Interview with Wayne Carson from Classicbands.com:
From the site:
Q - How long did it take you to write "Always On My Mind"?
A - About 10 minutes. I wrote those verses in Springfield, Missouri at my kitchen table and I carried that around for about a year. I sang it one time for Chips Moman, my producer at that time and my old friend. I had just cut a version of "No Love At All" that B.J. Thomas later had the number one record on. I was sitting there and said "What else do you want to cut?" He said "Let's do that mind song." And we did a version of "Always On My Mind" and it didn't have a bridge. Chips said "I think it needs a bridge. Why don't you go write a bridge for it and we'll cut it again." In the meantime that's how I accrued the two co-writers, Johnny Christopher and Mark James. Both came in while I was sitting there at that old piano upstairs in Chip's office. I asked them "Why don't you help me with this song? I gotta do a bridge for this song so I can cut it tonight." Musicians are all downstairs you know. So Johnny sat down and said "We didn't come up with anything." And Mark sat down and said "I think you got it finished." I said "Well I do too, but Chips wants a bridge," and so we wrote those two little lines. It would never have been the same song I'm sure without those two lines, but that's how that all came about. But it didn't take me long. It never takes me long to write a song. Like I said, it's just out there. All you gotta do is reach out and gather it up and put it together. (laughs)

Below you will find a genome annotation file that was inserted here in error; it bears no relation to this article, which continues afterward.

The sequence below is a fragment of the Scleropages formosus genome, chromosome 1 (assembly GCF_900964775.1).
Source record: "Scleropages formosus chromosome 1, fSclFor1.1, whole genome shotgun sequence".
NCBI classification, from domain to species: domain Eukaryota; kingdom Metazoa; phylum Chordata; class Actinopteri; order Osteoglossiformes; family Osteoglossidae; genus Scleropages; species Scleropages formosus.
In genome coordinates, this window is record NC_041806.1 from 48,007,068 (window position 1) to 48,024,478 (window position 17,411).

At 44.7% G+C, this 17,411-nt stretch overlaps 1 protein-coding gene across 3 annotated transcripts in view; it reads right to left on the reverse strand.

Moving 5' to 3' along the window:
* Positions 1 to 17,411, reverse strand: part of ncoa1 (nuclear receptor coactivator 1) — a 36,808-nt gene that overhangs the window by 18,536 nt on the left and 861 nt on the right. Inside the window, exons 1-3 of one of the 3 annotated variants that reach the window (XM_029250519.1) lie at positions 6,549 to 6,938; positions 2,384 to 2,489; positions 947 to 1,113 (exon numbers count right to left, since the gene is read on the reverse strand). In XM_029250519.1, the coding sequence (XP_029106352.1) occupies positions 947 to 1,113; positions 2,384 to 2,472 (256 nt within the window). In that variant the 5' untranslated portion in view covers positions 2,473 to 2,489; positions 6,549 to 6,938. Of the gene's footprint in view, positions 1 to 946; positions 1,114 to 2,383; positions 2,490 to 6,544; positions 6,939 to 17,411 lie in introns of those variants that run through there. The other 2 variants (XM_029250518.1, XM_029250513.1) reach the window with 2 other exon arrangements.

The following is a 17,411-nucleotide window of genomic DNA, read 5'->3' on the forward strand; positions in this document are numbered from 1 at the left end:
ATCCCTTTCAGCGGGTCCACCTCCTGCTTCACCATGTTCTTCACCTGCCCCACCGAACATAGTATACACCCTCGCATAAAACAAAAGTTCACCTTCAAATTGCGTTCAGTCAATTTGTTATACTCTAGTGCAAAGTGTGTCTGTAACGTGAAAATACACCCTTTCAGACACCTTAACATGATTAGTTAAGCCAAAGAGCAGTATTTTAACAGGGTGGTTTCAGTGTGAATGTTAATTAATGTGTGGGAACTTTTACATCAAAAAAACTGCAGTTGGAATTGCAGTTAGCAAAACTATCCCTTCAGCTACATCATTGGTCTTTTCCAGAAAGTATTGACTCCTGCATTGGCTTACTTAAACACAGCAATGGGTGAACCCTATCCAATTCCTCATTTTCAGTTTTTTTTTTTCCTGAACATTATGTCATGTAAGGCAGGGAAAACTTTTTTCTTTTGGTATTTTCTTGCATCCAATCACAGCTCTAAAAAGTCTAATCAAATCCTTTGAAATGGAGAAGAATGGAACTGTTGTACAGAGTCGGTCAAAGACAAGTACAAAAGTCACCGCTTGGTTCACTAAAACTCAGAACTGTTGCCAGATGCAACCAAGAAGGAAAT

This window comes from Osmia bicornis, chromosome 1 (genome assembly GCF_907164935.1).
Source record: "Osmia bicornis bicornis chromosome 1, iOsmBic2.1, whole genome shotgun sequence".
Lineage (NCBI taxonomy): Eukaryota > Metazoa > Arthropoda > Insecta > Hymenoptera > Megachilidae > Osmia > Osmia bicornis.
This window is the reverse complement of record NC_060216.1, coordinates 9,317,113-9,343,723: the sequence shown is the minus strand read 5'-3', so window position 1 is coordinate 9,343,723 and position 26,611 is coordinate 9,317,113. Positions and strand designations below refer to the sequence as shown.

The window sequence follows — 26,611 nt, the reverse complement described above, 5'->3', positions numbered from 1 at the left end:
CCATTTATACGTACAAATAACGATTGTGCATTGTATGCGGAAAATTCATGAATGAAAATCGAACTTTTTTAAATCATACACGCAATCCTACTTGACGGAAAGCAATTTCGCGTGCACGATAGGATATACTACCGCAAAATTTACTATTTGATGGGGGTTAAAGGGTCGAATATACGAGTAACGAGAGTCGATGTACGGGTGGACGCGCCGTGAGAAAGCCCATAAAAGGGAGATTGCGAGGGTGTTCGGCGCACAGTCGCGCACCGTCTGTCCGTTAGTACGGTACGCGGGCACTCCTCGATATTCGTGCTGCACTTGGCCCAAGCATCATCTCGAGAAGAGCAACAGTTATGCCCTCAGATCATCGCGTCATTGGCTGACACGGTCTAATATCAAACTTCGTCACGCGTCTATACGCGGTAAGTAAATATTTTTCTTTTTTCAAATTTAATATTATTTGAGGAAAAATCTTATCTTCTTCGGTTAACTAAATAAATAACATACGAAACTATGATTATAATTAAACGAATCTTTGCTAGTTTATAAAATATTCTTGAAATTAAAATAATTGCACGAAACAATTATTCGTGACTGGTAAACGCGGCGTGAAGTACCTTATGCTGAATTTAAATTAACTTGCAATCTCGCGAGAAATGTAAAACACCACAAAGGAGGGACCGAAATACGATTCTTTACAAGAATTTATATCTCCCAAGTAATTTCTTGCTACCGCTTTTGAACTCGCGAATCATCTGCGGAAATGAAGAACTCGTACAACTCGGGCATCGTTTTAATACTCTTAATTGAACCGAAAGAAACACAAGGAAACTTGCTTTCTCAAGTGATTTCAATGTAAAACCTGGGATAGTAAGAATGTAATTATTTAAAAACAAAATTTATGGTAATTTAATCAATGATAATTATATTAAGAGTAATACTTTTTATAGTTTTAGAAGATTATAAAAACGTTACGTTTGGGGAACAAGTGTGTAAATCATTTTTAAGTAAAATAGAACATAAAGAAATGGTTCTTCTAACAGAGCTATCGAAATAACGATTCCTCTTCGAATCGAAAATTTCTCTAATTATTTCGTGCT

The following interview extends the above story a little bit -- the article makes reference to "Tips Smallman" when they obviously mean "Chips Moman!" Perhaps transcribing from a tape recording?
The site credits Jake Brown (author of Nashville Songwriter) for the interview:
Anyway, I took it back downstairs and we cut it and all the guys in the band seemed to like it—that was kind of my gauge. When I did something new, I asked my pickers, my buddies I played all those records with, like the Box Tops and all that stuff—I did a lot of recording with that band as just a guitar player, you know. Myself and Bobby Womack and, of course, Reggie Young were the band. Anyway, we cut it. And a little session on it right there, and took it to Nashville. I was recording for Mongoose Records—that’s who I was with, Fred Foster. We couldn’t wait to get here and play that thing for him.